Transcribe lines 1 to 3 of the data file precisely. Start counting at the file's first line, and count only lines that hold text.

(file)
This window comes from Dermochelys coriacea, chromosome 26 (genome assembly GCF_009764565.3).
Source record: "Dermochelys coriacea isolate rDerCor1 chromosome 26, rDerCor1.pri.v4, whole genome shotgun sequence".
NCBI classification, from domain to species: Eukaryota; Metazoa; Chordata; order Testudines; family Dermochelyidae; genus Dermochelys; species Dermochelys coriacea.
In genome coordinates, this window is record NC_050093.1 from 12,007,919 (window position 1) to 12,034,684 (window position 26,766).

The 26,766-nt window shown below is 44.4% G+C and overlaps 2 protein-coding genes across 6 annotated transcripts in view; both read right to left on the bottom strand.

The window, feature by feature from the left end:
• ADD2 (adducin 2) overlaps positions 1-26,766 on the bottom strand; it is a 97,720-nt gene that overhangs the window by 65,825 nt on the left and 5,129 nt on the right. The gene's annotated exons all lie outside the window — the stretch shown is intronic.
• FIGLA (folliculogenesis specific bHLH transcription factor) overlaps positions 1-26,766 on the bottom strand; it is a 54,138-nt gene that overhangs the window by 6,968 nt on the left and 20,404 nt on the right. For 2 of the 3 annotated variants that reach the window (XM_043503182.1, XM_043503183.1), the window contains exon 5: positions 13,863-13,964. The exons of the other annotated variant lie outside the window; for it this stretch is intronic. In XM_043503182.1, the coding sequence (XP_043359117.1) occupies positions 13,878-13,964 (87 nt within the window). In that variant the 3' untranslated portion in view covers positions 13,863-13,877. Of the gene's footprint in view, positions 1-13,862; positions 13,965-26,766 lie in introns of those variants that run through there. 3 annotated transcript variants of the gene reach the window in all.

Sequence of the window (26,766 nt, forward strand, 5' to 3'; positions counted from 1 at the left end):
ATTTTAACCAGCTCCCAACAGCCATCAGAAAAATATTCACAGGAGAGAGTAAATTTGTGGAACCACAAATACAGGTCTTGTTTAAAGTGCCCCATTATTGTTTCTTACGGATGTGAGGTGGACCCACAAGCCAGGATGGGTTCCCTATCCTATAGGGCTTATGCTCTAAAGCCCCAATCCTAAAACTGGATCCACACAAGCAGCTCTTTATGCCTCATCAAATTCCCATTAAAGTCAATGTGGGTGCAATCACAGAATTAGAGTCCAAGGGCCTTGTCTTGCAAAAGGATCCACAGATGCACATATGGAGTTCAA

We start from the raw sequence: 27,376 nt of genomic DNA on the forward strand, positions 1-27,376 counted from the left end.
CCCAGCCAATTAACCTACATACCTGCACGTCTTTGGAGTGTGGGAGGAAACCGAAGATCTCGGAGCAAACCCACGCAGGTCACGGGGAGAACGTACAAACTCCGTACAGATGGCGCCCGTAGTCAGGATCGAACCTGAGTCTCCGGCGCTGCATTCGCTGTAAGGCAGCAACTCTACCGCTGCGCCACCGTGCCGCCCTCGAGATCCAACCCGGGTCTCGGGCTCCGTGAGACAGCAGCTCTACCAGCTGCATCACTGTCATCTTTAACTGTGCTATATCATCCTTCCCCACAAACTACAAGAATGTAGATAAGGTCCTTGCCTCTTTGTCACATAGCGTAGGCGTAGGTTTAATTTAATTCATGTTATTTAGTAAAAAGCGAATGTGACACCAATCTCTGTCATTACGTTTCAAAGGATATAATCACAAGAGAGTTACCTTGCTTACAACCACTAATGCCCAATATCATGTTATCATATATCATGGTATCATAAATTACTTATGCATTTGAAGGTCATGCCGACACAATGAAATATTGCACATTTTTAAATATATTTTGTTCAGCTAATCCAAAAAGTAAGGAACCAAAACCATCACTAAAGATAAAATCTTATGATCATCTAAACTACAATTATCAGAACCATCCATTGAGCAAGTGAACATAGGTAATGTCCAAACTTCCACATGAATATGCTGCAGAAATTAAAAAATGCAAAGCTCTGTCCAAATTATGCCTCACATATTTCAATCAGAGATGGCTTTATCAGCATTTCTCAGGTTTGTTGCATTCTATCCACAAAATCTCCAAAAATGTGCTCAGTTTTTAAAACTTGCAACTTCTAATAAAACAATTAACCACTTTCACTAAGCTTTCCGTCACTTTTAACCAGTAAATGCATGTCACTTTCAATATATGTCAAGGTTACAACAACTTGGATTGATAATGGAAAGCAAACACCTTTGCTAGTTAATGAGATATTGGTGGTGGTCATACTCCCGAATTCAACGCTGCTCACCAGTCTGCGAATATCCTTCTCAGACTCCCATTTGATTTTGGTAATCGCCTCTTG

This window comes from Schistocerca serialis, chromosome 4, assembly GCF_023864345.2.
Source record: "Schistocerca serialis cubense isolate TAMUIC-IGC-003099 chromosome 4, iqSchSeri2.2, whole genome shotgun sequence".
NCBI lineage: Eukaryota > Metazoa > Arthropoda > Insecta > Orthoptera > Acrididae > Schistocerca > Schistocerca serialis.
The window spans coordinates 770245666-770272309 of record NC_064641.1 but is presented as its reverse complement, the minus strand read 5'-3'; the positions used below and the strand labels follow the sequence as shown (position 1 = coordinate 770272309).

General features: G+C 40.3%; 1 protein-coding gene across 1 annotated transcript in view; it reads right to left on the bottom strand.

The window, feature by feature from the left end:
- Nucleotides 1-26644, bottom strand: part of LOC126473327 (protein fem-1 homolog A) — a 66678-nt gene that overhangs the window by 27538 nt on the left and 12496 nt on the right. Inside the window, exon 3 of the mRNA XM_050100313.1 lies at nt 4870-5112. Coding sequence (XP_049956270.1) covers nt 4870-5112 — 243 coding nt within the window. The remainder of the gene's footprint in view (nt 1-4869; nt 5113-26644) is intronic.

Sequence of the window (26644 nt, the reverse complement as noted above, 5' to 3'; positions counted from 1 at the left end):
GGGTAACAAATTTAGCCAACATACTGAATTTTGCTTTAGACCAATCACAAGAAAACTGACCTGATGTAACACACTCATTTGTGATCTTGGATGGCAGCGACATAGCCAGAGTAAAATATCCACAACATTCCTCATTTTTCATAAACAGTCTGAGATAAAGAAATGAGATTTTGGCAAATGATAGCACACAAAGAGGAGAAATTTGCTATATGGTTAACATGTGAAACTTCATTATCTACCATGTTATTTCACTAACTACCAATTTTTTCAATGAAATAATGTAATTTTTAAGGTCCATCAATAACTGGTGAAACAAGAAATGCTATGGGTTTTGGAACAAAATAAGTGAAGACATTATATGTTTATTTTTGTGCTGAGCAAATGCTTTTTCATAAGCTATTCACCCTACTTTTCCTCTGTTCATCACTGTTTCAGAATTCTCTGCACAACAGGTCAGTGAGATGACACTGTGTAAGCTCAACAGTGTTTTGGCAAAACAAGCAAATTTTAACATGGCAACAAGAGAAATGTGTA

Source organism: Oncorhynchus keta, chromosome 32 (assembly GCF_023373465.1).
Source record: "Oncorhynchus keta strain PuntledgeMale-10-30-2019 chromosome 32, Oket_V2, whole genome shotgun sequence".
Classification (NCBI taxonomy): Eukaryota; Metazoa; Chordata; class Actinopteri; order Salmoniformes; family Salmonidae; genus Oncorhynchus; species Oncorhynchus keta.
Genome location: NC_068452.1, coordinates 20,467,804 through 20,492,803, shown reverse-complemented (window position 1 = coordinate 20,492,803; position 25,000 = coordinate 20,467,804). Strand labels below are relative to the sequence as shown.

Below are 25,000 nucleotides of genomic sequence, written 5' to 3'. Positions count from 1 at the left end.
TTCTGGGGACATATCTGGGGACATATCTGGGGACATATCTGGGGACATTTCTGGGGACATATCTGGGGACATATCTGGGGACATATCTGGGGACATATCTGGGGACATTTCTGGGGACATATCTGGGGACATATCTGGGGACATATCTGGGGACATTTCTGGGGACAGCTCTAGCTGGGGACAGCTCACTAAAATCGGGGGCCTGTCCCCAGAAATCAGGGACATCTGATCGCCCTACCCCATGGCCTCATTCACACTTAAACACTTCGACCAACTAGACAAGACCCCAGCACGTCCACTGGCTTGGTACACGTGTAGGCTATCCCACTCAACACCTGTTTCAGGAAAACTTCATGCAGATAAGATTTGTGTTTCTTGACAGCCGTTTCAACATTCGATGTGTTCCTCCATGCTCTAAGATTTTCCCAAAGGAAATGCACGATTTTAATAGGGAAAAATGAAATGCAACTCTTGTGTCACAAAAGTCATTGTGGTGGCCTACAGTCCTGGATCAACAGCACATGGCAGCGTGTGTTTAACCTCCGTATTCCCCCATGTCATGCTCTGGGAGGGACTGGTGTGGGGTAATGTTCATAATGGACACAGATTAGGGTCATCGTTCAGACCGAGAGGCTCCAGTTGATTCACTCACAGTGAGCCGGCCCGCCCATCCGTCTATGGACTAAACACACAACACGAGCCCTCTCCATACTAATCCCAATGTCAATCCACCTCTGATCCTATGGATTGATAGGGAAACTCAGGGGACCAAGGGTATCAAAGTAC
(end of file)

This window comes from Dermochelys coriacea, chromosome 26 (genome assembly GCF_009764565.3).
Source record: "Dermochelys coriacea isolate rDerCor1 chromosome 26, rDerCor1.pri.v4, whole genome shotgun sequence".
NCBI classification, from domain to species: Eukaryota; Metazoa; Chordata; order Testudines; family Dermochelyidae; genus Dermochelys; species Dermochelys coriacea.